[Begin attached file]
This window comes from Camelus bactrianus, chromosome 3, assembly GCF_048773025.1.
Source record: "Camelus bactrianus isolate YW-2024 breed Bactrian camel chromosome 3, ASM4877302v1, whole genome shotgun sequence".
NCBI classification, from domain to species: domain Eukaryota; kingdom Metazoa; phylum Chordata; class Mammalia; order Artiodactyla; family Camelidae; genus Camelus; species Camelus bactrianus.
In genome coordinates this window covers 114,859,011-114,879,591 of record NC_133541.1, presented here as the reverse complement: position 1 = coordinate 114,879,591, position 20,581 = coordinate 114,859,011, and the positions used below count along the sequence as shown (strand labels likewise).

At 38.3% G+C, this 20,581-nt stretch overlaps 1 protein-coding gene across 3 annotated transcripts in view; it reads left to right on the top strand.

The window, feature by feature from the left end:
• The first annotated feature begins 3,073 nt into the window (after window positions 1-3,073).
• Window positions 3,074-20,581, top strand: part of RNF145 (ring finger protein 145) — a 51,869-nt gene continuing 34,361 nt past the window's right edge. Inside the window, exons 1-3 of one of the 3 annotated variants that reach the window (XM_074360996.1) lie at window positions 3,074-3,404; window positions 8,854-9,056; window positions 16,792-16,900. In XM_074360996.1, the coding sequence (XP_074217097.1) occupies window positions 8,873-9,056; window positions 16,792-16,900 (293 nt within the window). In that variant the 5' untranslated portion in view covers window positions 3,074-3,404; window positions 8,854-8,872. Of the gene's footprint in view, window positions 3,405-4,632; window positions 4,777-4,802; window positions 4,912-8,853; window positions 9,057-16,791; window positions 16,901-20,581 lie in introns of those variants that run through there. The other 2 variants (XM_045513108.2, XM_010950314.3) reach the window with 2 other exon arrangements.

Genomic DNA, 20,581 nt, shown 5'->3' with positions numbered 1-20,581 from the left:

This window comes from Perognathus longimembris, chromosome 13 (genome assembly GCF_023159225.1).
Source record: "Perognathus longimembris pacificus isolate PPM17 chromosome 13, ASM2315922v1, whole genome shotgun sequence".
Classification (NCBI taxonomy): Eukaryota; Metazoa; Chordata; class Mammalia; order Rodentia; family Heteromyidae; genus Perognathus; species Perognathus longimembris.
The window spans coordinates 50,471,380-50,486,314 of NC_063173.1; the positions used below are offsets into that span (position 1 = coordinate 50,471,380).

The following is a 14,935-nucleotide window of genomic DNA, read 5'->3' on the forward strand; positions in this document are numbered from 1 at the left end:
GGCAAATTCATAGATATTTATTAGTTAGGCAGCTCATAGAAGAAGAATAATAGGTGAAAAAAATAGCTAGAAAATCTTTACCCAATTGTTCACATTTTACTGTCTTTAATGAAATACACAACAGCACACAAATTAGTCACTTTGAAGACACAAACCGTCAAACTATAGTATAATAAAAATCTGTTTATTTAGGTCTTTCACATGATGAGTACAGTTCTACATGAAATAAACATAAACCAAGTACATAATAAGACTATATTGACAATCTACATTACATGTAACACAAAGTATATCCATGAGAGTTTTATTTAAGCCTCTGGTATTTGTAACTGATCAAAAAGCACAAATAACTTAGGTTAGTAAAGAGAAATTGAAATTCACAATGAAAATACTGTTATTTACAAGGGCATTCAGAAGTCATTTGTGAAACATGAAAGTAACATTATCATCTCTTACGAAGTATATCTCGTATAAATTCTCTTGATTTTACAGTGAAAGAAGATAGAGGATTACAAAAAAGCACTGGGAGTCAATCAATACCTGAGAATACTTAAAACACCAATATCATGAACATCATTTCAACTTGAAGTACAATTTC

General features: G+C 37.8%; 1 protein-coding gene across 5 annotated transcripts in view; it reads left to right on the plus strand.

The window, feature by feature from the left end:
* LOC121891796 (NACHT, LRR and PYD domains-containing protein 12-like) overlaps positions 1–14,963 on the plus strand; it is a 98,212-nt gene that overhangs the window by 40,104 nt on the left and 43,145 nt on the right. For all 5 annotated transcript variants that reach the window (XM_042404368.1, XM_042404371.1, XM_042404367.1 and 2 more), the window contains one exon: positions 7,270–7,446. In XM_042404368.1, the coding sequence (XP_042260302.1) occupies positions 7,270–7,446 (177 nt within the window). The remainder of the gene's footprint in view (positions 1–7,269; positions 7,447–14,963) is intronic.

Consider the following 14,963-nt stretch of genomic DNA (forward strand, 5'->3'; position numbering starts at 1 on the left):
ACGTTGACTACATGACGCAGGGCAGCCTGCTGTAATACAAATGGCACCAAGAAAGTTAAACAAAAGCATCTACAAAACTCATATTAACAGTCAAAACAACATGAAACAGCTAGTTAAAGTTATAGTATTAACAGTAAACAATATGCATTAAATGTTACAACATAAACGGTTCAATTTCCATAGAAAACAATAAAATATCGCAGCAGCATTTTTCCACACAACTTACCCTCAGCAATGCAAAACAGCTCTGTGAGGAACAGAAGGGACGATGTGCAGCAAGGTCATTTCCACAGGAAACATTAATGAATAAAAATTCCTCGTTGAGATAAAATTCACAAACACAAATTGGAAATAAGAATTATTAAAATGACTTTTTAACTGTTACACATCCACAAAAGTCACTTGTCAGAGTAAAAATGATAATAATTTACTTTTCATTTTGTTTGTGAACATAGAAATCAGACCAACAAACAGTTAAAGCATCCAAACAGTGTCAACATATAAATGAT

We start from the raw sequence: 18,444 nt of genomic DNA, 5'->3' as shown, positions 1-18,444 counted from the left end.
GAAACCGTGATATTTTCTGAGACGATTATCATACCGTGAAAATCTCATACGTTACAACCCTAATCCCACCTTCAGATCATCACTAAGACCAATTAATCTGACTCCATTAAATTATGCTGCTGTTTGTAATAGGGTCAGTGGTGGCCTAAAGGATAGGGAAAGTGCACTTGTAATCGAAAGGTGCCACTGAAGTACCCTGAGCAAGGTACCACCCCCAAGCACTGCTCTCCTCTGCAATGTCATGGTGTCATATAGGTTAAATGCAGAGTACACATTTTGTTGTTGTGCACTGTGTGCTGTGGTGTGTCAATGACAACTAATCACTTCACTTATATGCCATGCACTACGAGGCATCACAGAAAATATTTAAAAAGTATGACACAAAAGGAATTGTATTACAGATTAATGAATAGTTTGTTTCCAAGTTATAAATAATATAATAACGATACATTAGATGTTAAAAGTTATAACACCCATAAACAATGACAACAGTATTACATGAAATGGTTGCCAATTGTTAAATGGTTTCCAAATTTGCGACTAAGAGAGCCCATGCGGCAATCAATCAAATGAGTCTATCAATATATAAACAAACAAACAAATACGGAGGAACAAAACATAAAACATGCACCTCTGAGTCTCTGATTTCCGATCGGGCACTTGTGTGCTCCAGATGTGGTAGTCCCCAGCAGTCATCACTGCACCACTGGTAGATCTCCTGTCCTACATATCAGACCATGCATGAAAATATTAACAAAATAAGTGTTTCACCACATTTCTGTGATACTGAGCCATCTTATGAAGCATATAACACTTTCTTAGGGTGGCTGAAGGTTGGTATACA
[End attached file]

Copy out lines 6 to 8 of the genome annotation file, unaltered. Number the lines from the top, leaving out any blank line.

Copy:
The window, feature by feature from the left end:
• The first annotated feature begins 3,073 nt into the window (after window positions 1-3,073).
• Window positions 3,074-20,581, top strand: part of RNF145 (ring finger protein 145) — a 51,869-nt gene continuing 34,361 nt past the window's right edge. Inside the window, exons 1-3 of one of the 3 annotated variants that reach the window (XM_074360996.1) lie at window positions 3,074-3,404; window positions 8,854-9,056; window positions 16,792-16,900. In XM_074360996.1, the coding sequence (XP_074217097.1) occupies window positions 8,873-9,056; window positions 16,792-16,900 (293 nt within the window). In that variant the 5' untranslated portion in view covers window positions 3,074-3,404; window positions 8,854-8,872. Of the gene's footprint in view, window positions 3,405-4,632; window positions 4,777-4,802; window positions 4,912-8,853; window positions 9,057-16,791; window positions 16,901-20,581 lie in introns of those variants that run through there. The other 2 variants (XM_045513108.2, XM_010950314.3) reach the window with 2 other exon arrangements.